What not to eat
Reviewed by Catherine A. Sanderson
The End of Overeating examines a topic with great practical implications—the virtually nationwide obsession with food and, in turn, the veritable explosion of obesity. This book is organized into six sections: the types of food we find appealing, strategies used by the food industry to encourage consumption of particular foods, how we learn to overeat, treating food cravings, strategies for changing what we eat as individuals and changing habits in a broader, societally based, way.
In 1960, women ages 20 to 29 weighed an average of 128 pounds; in 2000, women of this age weighted an average of 157. Kessler, former head of the FDA (and an Amherst trustee), examines factors that led to this massive increase, including portion size, variety and the highly rewarding nature of particular tastes—sugar, fat and salt. These factors help explain why particular foods, and particular situations, often lead to overeating. The most popular foods ordered in restaurants today are often high in one or more of these rewarding tastes (think buffalo wings, potato skins and cheese fries) and are served in almost obscenely large portion sizes—think “all you can eat” buffets.
Kessler looks at the strategies used, quite successfully, by the food industry to prompt overeating: serving very large portions (making people feel as if they are getting “a deal”), describing food in vivid ways (“succulent Italian seafood fillet” instead of “seafood fillet”) and creating what they call “purple cows”—meals that really stand out, with complex flavors, appealing colors, multiple textures.
The third section of the book, which examines the phenomenon called “conditioned hyperactivity,” is in some ways the most important, because it describes how overeating can, over time, become automatic. People will eat more and more food to experience the same feeling of reward, and thus, overeating can become truly an addiction, like gambling and substance abuse. Conditioned hyperactivity explains why simply driving by a restaurant can lead us to crave the foods they serve, why trying to avoid thinking about a particular food we like can increase our desire for that food and how emotional states (stress, anger, anxiety) can lead to overeating.
Are we doomed to overeat, both on an individual and a societal level? Kessler describes a number of strategies to prevent overeating, and, in particular, to break the cycle of conditioned hyperactivity. These strategies include developing new patterns of responding to tempting situations, forming new—healthier—thoughts in response to appealing foods and having support from family members and friends in making these changes. More broadly, Kessler describes the importance of making changes within the food industry. He suggests requiring restaurants to list the calories of all foods they serve; labeling the percentage of added sugars, carbohydrates and fats on food packaging; and creating widespread public education campaigns about the hazards of foods with high levels of fat, salt and sugar.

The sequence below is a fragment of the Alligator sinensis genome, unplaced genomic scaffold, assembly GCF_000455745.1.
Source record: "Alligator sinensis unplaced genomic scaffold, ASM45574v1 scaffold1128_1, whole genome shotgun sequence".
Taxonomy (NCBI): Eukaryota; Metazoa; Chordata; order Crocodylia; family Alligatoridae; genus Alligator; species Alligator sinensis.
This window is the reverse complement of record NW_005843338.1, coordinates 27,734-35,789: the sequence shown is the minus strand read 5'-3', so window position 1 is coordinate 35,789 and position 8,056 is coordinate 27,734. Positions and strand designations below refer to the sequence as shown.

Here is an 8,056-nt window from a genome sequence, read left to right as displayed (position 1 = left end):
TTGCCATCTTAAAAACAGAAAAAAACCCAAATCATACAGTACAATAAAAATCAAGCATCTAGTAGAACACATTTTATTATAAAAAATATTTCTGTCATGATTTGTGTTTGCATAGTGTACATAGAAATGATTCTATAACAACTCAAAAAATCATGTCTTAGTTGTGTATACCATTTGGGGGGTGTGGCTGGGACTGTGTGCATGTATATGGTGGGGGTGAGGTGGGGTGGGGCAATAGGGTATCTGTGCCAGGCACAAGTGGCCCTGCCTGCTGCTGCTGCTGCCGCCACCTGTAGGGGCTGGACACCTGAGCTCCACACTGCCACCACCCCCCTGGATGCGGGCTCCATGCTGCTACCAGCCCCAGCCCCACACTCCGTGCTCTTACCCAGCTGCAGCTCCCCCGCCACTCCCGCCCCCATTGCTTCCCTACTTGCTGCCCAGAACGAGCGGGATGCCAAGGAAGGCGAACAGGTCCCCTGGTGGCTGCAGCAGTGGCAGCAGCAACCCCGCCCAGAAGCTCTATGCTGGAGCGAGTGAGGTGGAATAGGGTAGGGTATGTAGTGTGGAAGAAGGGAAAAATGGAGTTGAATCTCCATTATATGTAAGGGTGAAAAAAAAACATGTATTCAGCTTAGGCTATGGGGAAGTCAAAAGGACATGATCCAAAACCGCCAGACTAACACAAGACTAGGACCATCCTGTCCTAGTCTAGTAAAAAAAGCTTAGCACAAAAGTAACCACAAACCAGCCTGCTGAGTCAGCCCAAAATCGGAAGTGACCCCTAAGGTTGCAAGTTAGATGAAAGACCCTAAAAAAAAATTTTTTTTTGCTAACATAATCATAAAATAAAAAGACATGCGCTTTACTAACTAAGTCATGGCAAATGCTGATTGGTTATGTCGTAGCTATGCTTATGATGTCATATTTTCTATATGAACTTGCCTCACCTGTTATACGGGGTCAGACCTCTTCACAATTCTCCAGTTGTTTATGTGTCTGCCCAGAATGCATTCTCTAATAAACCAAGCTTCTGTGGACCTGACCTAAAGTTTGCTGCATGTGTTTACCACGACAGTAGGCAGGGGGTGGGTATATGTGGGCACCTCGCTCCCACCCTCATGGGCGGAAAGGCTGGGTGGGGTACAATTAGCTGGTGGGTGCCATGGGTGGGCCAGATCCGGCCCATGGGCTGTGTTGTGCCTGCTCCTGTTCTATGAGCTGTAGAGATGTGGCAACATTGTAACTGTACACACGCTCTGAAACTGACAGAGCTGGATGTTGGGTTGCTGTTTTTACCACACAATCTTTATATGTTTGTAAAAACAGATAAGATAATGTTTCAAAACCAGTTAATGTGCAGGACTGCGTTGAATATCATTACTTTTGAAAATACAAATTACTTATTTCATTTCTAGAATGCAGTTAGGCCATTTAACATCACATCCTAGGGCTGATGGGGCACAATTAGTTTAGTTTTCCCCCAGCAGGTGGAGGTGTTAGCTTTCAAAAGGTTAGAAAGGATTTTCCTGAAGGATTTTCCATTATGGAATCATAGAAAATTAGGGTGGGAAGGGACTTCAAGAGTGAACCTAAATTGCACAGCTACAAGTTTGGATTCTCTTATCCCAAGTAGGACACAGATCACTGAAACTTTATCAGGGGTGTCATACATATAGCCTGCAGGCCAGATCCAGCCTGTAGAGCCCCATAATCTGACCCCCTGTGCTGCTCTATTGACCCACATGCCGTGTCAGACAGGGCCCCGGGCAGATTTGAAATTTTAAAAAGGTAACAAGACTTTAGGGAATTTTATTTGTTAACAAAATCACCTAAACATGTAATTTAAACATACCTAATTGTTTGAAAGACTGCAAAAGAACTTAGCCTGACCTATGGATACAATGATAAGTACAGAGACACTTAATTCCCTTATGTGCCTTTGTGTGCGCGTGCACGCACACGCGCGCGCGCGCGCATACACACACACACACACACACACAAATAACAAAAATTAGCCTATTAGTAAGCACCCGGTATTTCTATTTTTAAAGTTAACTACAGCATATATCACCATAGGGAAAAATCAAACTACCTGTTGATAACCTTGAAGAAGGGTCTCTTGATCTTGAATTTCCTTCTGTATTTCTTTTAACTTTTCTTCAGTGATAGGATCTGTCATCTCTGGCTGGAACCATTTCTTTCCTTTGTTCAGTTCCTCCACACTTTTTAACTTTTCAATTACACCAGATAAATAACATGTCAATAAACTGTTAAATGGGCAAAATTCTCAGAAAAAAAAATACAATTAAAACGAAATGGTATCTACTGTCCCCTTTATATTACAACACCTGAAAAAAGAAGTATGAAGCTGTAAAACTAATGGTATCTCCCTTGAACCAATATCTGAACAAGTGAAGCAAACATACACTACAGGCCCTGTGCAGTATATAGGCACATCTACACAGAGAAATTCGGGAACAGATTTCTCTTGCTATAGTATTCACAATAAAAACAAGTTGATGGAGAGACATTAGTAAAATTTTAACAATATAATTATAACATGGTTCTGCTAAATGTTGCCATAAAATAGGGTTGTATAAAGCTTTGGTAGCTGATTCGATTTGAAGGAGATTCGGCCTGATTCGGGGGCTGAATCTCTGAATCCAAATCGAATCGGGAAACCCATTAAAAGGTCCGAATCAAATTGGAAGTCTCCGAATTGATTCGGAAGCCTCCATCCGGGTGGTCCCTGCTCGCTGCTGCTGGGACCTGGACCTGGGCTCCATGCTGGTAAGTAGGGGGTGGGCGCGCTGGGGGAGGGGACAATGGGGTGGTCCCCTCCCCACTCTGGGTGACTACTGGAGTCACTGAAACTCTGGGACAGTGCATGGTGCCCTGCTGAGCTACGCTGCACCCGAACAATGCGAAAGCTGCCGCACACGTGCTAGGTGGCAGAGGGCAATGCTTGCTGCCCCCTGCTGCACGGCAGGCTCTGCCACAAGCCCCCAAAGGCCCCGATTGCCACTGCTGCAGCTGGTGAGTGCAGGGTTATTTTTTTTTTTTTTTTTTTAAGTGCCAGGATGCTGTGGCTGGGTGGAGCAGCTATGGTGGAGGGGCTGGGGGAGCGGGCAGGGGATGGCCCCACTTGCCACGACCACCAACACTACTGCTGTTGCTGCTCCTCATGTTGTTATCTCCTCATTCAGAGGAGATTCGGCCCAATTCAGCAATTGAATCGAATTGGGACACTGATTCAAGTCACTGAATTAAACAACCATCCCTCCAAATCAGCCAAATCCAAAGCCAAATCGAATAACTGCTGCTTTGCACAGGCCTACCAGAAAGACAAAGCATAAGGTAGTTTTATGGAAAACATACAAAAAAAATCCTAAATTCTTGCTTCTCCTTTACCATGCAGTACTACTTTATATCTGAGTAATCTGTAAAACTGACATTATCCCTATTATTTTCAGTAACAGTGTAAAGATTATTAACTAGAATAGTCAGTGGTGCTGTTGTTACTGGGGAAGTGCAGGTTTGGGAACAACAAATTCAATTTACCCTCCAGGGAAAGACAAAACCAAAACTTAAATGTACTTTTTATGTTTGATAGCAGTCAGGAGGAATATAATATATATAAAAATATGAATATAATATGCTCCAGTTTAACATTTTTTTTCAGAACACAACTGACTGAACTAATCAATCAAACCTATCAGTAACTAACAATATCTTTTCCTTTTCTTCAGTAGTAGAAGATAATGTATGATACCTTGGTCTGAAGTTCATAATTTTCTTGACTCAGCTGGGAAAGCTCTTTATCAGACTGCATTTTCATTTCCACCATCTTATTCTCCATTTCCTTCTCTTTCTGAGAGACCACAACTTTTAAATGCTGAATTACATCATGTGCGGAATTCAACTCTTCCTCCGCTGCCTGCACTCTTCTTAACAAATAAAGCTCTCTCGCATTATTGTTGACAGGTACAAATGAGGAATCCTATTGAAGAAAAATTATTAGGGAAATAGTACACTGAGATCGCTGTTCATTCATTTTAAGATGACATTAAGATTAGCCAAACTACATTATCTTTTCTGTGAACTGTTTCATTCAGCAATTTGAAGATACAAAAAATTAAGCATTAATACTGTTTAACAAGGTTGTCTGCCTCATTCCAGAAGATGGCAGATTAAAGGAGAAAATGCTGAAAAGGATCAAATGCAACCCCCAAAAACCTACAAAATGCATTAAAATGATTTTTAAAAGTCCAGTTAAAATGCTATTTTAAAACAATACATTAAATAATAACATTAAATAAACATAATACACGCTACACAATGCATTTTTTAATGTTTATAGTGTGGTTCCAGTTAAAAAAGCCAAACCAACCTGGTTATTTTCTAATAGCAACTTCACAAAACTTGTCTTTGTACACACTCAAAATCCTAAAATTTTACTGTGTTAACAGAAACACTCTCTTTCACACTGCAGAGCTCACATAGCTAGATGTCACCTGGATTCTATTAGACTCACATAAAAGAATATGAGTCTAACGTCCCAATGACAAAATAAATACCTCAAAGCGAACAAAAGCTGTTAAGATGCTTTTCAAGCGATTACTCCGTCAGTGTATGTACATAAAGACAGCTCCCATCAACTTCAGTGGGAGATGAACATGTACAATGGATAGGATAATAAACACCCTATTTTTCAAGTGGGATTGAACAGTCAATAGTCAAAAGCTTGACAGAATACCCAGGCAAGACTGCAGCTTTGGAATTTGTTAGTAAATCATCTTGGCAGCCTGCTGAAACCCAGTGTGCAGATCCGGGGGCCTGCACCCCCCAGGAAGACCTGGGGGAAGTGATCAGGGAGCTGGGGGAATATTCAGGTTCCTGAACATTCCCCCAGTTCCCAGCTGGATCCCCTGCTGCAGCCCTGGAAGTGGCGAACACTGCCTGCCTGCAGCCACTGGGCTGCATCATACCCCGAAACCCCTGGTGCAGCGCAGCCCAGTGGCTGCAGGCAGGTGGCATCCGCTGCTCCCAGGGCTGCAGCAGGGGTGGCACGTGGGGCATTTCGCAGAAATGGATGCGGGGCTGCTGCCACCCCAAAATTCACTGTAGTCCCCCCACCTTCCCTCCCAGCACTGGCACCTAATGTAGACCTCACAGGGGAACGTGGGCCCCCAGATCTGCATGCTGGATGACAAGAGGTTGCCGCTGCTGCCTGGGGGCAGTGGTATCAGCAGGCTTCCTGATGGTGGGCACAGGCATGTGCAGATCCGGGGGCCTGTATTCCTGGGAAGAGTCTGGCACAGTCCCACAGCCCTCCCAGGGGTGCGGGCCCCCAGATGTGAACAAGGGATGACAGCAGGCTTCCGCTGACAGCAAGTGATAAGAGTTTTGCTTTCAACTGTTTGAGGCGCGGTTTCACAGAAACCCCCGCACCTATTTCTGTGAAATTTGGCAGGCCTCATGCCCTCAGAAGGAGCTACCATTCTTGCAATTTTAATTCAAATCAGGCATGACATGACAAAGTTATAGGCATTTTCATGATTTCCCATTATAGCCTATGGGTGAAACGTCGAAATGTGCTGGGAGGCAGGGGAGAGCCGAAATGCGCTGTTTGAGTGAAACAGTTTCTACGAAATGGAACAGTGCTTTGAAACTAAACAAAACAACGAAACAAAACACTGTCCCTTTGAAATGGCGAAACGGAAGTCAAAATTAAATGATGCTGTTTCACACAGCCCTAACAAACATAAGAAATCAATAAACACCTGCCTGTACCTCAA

Most impressively, Kessler manages to integrate clear descriptions of complex scientific research with engaging real-life examples to vividly illustrate these findings. Readers will learn about current and compelling research, including how the “set point theory” should lead the body to maintain a particular weight and how this set point can change over time, how neurons in the brain respond to particular types of rewarding foods and how people (and even animals) can quickly become conditioned to expect a high-sugar, high-fat snack at a particular time. They will also find illustrative real-world anecdotes, including how Robert De Niro had trouble losing the weight he gained for Raging Bull, why Steve’s Ice Cream “smoosh-ins” became commonplace across the ice cream industry and why many Amherst College students line up for Antonio’s Pizza creations with toppings such as beef taco, chicken quesadilla and potato and bacon.
Despite these strengths, The End of Overeating is not without its flaws. Specifically, almost all readers will learn more than they perhaps want to about the particular foods they crave and how and why these foods are so appealing. Thus, anyone with a particular fondness for a Bloomin’ Onion, Cinnabon or Mocha Frappuccino should be wary about reading this book—and I may never be able to enjoy a Snickers quite as much again.
Sanderson, an associate professor of psychology at Amherst, studies close relationships and health-related behavior, including eating disorders.